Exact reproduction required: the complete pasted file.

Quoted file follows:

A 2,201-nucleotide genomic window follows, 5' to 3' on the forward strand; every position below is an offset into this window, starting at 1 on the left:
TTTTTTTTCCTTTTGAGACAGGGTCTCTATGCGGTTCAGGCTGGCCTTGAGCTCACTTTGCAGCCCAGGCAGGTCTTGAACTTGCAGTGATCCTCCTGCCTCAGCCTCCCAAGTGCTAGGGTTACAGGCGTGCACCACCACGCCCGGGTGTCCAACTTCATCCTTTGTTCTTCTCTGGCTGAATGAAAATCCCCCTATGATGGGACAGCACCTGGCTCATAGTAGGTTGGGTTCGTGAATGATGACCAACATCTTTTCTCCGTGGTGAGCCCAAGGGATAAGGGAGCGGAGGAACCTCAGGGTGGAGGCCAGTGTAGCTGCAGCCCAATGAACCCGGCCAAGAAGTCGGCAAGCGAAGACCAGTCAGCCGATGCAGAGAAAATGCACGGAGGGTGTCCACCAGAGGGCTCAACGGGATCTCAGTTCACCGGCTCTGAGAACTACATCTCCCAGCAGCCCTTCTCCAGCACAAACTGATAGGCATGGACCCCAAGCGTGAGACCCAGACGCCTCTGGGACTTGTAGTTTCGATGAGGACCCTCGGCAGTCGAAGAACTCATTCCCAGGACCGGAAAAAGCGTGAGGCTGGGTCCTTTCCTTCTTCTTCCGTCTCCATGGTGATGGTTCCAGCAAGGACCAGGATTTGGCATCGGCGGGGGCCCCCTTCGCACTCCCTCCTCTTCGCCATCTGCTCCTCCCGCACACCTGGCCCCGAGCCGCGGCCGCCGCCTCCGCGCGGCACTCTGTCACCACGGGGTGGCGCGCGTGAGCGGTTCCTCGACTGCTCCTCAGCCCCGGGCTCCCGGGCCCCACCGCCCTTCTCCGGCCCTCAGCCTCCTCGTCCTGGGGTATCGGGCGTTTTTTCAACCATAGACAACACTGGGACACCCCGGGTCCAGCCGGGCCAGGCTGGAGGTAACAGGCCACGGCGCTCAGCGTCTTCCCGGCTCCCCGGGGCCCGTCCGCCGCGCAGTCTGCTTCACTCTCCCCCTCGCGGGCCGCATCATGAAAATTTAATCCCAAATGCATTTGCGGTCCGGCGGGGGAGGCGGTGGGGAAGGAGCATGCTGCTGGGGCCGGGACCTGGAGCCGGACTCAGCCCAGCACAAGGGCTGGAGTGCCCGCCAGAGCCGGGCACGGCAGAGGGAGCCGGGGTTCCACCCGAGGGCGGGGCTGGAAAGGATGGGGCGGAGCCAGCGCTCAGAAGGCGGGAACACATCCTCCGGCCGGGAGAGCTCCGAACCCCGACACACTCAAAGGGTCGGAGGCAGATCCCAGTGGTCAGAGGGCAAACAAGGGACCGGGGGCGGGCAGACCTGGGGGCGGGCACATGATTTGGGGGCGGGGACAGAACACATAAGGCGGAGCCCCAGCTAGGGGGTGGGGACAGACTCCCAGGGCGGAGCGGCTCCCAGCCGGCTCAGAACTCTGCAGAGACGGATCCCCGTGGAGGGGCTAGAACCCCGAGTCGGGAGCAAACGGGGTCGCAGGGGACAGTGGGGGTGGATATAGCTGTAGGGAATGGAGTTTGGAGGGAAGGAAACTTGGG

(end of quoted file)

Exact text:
A 2,201-nucleotide genomic window follows, 5' to 3' on the forward strand; every position below is an offset into this window, starting at 1 on the left:
TTTTTTTTCCTTTTGAGACAGGGTCTCTATGCGGTTCAGGCTGGCCTTGAGCTCACTTTGCAGCCCAGGCAGGTCTTGAACTTGCAGTGATCCTCCTGCCTCAGCCTCCCAAGTGCTAGGGTTACAGGCGTGCACCACCACGCCCGGGTGTCCAACTTCATCCTTTGTTCTTCTCTGGCTGAATGAAAATCCCCCTATGATGGGACAGCACCTGGCTCATAGTAGGTTGGGTTCGTGAATGATGACCAACATCTTTTCTCCGTGGTGAGCCCAAGGGATAAGGGAGCGGAGGAACCTCAGGGTGGAGGCCAGTGTAGCTGCAGCCCAATGAACCCGGCCAAGAAGTCGGCAAGCGAAGACCAGTCAGCCGATGCAGAGAAAATGCACGGAGGGTGTCCACCAGAGGGCTCAACGGGATCTCAGTTCACCGGCTCTGAGAACTACATCTCCCAGCAGCCCTTCTCCAGCACAAACTGATAGGCATGGACCCCAAGCGTGAGACCCAGACGCCTCTGGGACTTGTAGTTTCGATGAGGACCCTCGGCAGTCGAAGAACTCATTCCCAGGACCGGAAAAAGCGTGAGGCTGGGTCCTTTCCTTCTTCTTCCGTCTCCATGGTGATGGTTCCAGCAAGGACCAGGATTTGGCATCGGCGGGGGCCCCCTTCGCACTCCCTCCTCTTCGCCATCTGCTCCTCCCGCACACCTGGCCCCGAGCCGCGGCCGCCGCCTCCGCGCGGCACTCTGTCACCACGGGGTGGCGCGCGTGAGCGGTTCCTCGACTGCTCCTCAGCCCCGGGCTCCCGGGCCCCACCGCCCTTCTCCGGCCCTCAGCCTCCTCGTCCTGGGGTATCGGGCGTTTTTTCAACCATAGACAACACTGGGACACCCCGGGTCCAGCCGGGCCAGGCTGGAGGTAACAGGCCACGGCGCTCAGCGTCTTCCCGGCTCCCCGGGGCCCGTCCGCCGCGCAGTCTGCTTCACTCTCCCCCTCGCGGGCCGCATCATGAAAATTTAATCCCAAATGCATTTGCGGTCCGGCGGGGGAGGCGGTGGGGAAGGAGCATGCTGCTGGGGCCGGGACCTGGAGCCGGACTCAGCCCAGCACAAGGGCTGGAGTGCCCGCCAGAGCCGGGCACGGCAGAGGGAGCCGGGGTTCCACCCGAGGGCGGGGCTGGAAAGGATGGGGCGGAGCCAGCGCTCAGAAGGCGGGAACACATCCTCCGGCCGGGAGAGCTCCGAACCCCGACACACTCAAAGGGTCGGAGGCAGATCCCAGTGGTCAGAGGGCAAACAAGGGACCGGGGGCGGGCAGACCTGGGGGCGGGCACATGATTTGGGGGCGGGGACAGAACACATAAGGCGGAGCCCCAGCTAGGGGGTGGGGACAGACTCCCAGGGCGGAGCGGCTCCCAGCCGGCTCAGAACTCTGCAGAGACGGATCCCCGTGGAGGGGCTAGAACCCCGAGTCGGGAGCAAACGGGGTCGCAGGGGACAGTGGGGGTGGATATAGCTGTAGGGAATGGAGTTTGGAGGGAAGGAAACTTGGG